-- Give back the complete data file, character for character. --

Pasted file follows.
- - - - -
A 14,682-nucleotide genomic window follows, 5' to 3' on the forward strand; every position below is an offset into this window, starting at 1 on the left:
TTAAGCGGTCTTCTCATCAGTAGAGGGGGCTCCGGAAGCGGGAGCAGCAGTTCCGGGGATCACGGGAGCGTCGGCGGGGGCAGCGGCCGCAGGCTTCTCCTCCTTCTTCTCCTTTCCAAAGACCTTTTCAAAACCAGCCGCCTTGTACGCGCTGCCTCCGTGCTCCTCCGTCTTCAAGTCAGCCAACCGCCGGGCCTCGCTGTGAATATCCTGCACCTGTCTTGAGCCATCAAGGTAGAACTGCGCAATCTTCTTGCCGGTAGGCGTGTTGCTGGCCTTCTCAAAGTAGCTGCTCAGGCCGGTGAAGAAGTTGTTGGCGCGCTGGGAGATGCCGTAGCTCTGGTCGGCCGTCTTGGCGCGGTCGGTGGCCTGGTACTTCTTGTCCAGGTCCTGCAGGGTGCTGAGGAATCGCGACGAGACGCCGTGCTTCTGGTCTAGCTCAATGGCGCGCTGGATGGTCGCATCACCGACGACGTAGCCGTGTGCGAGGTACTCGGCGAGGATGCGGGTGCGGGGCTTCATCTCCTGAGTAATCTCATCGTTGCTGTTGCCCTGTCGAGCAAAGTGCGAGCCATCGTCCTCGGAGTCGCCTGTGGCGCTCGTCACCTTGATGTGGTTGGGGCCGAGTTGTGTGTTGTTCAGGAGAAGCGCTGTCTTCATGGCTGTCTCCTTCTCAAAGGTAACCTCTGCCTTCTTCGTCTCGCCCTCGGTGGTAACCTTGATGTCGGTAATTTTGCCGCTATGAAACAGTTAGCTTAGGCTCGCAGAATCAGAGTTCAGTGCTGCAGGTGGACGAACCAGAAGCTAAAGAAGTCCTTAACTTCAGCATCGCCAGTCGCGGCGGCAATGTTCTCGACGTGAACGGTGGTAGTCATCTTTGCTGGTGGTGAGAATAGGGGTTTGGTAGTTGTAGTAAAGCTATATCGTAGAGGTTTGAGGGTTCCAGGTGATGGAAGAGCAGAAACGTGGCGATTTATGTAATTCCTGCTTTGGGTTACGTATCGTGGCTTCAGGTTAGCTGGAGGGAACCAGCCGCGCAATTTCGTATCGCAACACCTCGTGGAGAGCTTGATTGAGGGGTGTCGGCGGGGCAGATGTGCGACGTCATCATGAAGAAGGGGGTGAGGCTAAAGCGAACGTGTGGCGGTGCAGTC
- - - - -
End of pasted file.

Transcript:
A 14,682-nucleotide genomic window follows, 5' to 3' on the forward strand; every position below is an offset into this window, starting at 1 on the left:
TTAAGCGGTCTTCTCATCAGTAGAGGGGGCTCCGGAAGCGGGAGCAGCAGTTCCGGGGATCACGGGAGCGTCGGCGGGGGCAGCGGCCGCAGGCTTCTCCTCCTTCTTCTCCTTTCCAAAGACCTTTTCAAAACCAGCCGCCTTGTACGCGCTGCCTCCGTGCTCCTCCGTCTTCAAGTCAGCCAACCGCCGGGCCTCGCTGTGAATATCCTGCACCTGTCTTGAGCCATCAAGGTAGAACTGCGCAATCTTCTTGCCGGTAGGCGTGTTGCTGGCCTTCTCAAAGTAGCTGCTCAGGCCGGTGAAGAAGTTGTTGGCGCGCTGGGAGATGCCGTAGCTCTGGTCGGCCGTCTTGGCGCGGTCGGTGGCCTGGTACTTCTTGTCCAGGTCCTGCAGGGTGCTGAGGAATCGCGACGAGACGCCGTGCTTCTGGTCTAGCTCAATGGCGCGCTGGATGGTCGCATCACCGACGACGTAGCCGTGTGCGAGGTACTCGGCGAGGATGCGGGTGCGGGGCTTCATCTCCTGAGTAATCTCATCGTTGCTGTTGCCCTGTCGAGCAAAGTGCGAGCCATCGTCCTCGGAGTCGCCTGTGGCGCTCGTCACCTTGATGTGGTTGGGGCCGAGTTGTGTGTTGTTCAGGAGAAGCGCTGTCTTCATGGCTGTCTCCTTCTCAAAGGTAACCTCTGCCTTCTTCGTCTCGCCCTCGGTGGTAACCTTGATGTCGGTAATTTTGCCGCTATGAAACAGTTAGCTTAGGCTCGCAGAATCAGAGTTCAGTGCTGCAGGTGGACGAACCAGAAGCTAAAGAAGTCCTTAACTTCAGCATCGCCAGTCGCGGCGGCAATGTTCTCGACGTGAACGGTGGTAGTCATCTTTGCTGGTGGTGAGAATAGGGGTTTGGTAGTTGTAGTAAAGCTATATCGTAGAGGTTTGAGGGTTCCAGGTGATGGAAGAGCAGAAACGTGGCGATTTATGTAATTCCTGCTTTGGGTTACGTATCGTGGCTTCAGGTTAGCTGGAGGGAACCAGCCGCGCAATTTCGTATCGCAACACCTCGTGGAGAGCTTGATTGAGGGGTGTCGGCGGGGCAGATGTGCGACGTCATCATGAAGAAGGGGGTGAGGCTAAAGCGAACGTGTGGCGGTGCAGTC